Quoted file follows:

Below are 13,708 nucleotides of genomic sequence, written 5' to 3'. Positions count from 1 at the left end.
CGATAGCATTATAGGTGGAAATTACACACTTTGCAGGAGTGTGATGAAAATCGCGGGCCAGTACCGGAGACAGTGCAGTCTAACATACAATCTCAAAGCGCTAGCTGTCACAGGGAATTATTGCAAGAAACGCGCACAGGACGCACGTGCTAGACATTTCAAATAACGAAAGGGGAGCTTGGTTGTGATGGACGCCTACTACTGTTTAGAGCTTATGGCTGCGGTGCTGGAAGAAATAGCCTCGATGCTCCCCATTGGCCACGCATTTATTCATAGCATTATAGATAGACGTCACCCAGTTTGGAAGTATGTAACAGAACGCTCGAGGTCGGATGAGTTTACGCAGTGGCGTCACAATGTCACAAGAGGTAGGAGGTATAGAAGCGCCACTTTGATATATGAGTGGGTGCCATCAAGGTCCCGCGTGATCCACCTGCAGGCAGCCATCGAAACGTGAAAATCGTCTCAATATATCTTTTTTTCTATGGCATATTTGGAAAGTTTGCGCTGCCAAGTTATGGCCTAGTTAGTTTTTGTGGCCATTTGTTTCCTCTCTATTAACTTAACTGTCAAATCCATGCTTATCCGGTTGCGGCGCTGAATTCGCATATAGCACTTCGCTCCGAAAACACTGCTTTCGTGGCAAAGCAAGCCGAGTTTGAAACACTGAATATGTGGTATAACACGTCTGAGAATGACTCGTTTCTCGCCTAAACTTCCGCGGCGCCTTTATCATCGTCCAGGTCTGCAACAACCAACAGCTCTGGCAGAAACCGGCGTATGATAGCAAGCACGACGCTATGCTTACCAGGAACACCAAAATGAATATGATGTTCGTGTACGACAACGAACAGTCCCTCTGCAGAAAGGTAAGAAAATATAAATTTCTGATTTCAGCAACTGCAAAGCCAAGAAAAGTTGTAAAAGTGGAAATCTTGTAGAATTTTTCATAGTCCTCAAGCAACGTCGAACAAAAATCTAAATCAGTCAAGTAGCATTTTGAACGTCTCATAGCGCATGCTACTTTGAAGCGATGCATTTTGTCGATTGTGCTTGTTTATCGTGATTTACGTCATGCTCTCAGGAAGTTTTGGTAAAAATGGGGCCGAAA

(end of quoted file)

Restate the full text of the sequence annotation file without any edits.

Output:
Below are 13,708 nucleotides of genomic sequence, written 5' to 3'. Positions count from 1 at the left end.
CGATAGCATTATAGGTGGAAATTACACACTTTGCAGGAGTGTGATGAAAATCGCGGGCCAGTACCGGAGACAGTGCAGTCTAACATACAATCTCAAAGCGCTAGCTGTCACAGGGAATTATTGCAAGAAACGCGCACAGGACGCACGTGCTAGACATTTCAAATAACGAAAGGGGAGCTTGGTTGTGATGGACGCCTACTACTGTTTAGAGCTTATGGCTGCGGTGCTGGAAGAAATAGCCTCGATGCTCCCCATTGGCCACGCATTTATTCATAGCATTATAGATAGACGTCACCCAGTTTGGAAGTATGTAACAGAACGCTCGAGGTCGGATGAGTTTACGCAGTGGCGTCACAATGTCACAAGAGGTAGGAGGTATAGAAGCGCCACTTTGATATATGAGTGGGTGCCATCAAGGTCCCGCGTGATCCACCTGCAGGCAGCCATCGAAACGTGAAAATCGTCTCAATATATCTTTTTTTCTATGGCATATTTGGAAAGTTTGCGCTGCCAAGTTATGGCCTAGTTAGTTTTTGTGGCCATTTGTTTCCTCTCTATTAACTTAACTGTCAAATCCATGCTTATCCGGTTGCGGCGCTGAATTCGCATATAGCACTTCGCTCCGAAAACACTGCTTTCGTGGCAAAGCAAGCCGAGTTTGAAACACTGAATATGTGGTATAACACGTCTGAGAATGACTCGTTTCTCGCCTAAACTTCCGCGGCGCCTTTATCATCGTCCAGGTCTGCAACAACCAACAGCTCTGGCAGAAACCGGCGTATGATAGCAAGCACGACGCTATGCTTACCAGGAACACCAAAATGAATATGATGTTCGTGTACGACAACGAACAGTCCCTCTGCAGAAAGGTAAGAAAATATAAATTTCTGATTTCAGCAACTGCAAAGCCAAGAAAAGTTGTAAAAGTGGAAATCTTGTAGAATTTTTCATAGTCCTCAAGCAACGTCGAACAAAAATCTAAATCAGTCAAGTAGCATTTTGAACGTCTCATAGCGCATGCTACTTTGAAGCGATGCATTTTGTCGATTGTGCTTGTTTATCGTGATTTACGTCATGCTCTCAGGAAGTTTTGGTAAAAATGGGGCCGAAA